Pumpkinheads

Author Rainbow Rowell (Fangirl) and artist Faith Erin Hicks (The Nameless City, Friends With Boys) team up for a lovely seasonal story about friendship and crushes and moving on to a new stage of life in Pumpkinheads. Josiah and Deja are working their last night at the Pumpkin Patch (which is more like a minor amusement park, with food booths and attractions and a giant corn maze). It’s Halloween, after which the patch shuts down, and they’re getting ready to […]

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Breaks

Emma Vieceli writes (with co-writer Malin Ryden) and draws the webcomic Breaks, which can be described as “what if Archie and Jughead starred in a boys’ love manga?” It’s been running for four and a half years and is still going, updating weekly. The first storyline has been collected by Soaring Penguin Press, which is how I was introduced to the series. I was glad to meet these characters, but I found the book not quite as satisfying as I […]

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Stage Dreams

We’re living in a bonanza period for graphic novels — there are comics for everyone, including those who might be interested in, in this case, a young adult Western with queer and trans characters. Stage Dreams is an historical adventure in which Flor, a legendary outlaw with a trained hawk, robs a stagecoach and kidnaps Grace, a trans lady running away from having to become a Confederate soldier in the Civil War. Grace wants to make it from Georgia to […]

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Adler #1

Although I wanted to give Adler #1 a fair shot, the reliance on cliche and overly familiar elements made it just another forgettable action thriller. It’s written by Lavie Tidhar and illustrated by Paul McCaffrey, and I previously posted some preview pages and covers. I liked the idea of teaming up a bunch of women who transcend the expectations of their era, but I object to most of this first issue actually being about Jane Eyre, who’s pulled from watching […]

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The Twilight Man: Rod Serling and the Birth of Television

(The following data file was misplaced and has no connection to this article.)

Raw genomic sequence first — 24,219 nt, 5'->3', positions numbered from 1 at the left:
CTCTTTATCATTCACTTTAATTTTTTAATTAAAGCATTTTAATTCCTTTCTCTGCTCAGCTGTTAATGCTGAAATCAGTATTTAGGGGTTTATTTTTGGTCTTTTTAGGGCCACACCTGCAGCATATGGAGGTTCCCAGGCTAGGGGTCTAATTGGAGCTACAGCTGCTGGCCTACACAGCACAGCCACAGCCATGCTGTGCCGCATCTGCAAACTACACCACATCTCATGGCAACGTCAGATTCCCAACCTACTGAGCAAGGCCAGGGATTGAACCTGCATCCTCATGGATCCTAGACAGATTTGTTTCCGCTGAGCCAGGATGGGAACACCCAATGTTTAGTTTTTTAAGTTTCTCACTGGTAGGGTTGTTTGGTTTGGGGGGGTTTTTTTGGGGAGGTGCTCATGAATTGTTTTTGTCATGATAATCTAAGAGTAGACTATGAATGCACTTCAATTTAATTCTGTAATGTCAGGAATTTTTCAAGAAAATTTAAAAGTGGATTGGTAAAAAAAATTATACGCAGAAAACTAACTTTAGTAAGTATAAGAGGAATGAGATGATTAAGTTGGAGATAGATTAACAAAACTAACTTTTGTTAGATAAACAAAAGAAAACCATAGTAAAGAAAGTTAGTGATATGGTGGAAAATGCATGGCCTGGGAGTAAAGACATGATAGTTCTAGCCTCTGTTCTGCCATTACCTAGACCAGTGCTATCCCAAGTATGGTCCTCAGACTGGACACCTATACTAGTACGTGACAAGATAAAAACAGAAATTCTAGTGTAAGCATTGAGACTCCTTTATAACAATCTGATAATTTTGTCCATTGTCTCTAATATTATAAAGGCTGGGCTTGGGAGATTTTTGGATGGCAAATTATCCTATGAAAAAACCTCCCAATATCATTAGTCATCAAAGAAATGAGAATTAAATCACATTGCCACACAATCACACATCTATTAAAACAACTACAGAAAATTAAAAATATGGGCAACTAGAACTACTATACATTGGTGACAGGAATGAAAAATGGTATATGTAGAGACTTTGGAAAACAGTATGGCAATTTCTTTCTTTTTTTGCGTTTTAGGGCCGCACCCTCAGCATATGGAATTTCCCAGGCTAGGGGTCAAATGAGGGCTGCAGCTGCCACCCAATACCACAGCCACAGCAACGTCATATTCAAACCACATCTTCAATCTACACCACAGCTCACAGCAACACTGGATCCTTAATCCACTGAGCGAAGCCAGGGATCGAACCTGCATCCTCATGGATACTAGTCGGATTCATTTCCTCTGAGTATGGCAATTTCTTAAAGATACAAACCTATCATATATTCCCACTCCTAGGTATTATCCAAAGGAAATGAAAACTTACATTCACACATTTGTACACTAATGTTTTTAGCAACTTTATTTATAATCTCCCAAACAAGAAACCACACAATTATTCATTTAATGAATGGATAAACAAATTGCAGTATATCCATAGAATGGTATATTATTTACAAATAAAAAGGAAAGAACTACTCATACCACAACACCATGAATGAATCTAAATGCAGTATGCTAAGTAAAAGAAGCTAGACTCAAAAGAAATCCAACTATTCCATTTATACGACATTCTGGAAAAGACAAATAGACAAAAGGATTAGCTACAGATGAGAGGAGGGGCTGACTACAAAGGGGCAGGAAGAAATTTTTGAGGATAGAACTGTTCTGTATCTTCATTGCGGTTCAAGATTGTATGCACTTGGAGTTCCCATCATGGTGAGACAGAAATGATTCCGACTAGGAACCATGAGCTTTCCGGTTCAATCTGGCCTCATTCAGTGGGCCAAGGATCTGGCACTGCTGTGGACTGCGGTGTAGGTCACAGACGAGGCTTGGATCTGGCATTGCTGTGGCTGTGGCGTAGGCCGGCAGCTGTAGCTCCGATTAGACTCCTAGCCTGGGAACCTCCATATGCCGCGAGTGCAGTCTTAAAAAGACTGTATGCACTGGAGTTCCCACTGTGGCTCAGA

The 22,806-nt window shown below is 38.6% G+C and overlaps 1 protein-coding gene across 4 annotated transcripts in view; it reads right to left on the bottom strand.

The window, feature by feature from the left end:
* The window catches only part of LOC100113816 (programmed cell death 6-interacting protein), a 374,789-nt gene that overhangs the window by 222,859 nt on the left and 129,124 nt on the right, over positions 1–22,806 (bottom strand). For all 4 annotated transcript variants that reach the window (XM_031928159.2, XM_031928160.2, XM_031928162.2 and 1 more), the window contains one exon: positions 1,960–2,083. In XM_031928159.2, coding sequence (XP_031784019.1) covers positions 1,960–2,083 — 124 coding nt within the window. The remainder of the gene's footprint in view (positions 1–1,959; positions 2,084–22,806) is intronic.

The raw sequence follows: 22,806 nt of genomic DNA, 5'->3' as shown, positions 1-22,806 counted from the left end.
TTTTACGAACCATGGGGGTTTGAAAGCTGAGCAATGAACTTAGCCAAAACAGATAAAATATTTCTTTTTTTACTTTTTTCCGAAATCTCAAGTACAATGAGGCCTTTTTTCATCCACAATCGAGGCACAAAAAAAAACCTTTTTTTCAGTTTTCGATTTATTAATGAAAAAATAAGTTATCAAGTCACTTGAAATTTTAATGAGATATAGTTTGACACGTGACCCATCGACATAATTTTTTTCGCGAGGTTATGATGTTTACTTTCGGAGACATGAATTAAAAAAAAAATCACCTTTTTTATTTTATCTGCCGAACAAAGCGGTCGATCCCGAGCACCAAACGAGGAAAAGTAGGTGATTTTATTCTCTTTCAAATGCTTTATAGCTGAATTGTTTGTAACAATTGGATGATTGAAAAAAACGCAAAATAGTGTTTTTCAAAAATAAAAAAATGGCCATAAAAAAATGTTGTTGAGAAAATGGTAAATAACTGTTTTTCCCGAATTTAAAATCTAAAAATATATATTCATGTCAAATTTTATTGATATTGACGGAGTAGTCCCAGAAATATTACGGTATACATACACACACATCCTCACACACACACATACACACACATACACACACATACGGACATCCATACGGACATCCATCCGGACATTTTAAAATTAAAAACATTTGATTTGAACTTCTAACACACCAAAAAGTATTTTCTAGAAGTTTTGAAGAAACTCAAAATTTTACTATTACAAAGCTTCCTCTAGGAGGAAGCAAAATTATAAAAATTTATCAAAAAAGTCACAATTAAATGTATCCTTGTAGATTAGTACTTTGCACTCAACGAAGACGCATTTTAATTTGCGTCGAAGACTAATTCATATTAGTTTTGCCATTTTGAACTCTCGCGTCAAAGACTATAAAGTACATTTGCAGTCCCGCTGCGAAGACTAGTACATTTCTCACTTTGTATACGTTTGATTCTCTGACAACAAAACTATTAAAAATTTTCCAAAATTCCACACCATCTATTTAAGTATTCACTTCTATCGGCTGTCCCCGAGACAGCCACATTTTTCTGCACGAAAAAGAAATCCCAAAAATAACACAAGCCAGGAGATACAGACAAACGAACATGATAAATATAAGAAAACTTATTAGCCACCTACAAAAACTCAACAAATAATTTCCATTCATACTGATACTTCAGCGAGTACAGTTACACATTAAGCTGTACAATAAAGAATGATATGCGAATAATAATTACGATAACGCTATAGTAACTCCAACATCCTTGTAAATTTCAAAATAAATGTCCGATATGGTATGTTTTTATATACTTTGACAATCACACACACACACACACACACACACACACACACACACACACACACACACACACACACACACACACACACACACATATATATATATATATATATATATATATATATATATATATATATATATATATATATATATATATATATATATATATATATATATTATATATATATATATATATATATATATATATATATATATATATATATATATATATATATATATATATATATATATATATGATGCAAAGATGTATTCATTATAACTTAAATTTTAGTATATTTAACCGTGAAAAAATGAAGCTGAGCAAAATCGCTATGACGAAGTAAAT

I’ve enjoyed the relatively recent boom in graphic memoir and biography, particularly those stories that cover the lives of artists and creative people. Unfortunately, too often we see that those who make long-lasting works struggle personally, and The Twilight Man: Rod Serling and the Birth of Television by Koren Shadmi is no different. What sets it apart, though, is its setting in the relatively modern era. The book has four major sections, tied together with a framing story that will […]

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Maker Comics: Draw a Comic!

Continuing the excellent Maker Comics line, JP Coovert’s Draw a Comic! is a fun celebration of the love of comics, both as reader and creator, with a surprising amount of technical guidance. There’s a story, too. Maggie and her (talking) dog Rex (it’s a comic) are putting together a new comic library in honor of her grandfather, who used to read Tintin to her and wanted to share the love of comics with everyone. This open acceptance is a hallmark […]

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An Enola Holmes Mystery: The Case of the Left-Handed Lady

An Enola Holmes Mystery: The Case of the Left-Handed Lady by Serena Blasco is the second graphic novel adaptation from the YA series by Nancy Springer, following The Case of the Missing Marquess. Unfortunately, the concept is not growing on me. The idea of a young, smart, adventuresome heroine is a great one, but using the Holmes name and characters without bothering to capture what made those stories so well-loved is frustrating. I’m reading this series because I’m a fan […]

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Moonstruck: Some Enchanted Evening

Moonstruck: Some Enchanted Evening is the first direct-to-graphic-novel entry in the hipster fantasy series (although the first issue of this storyline, #6 in the series, was released on its own before plans changed), and the second volume in the series. I was looking forward to it. I liked the idea of the setup (since I read the single issue), in which a frat house used fairy magic to give their parties a better atmosphere, in spite of the magic trapping […]

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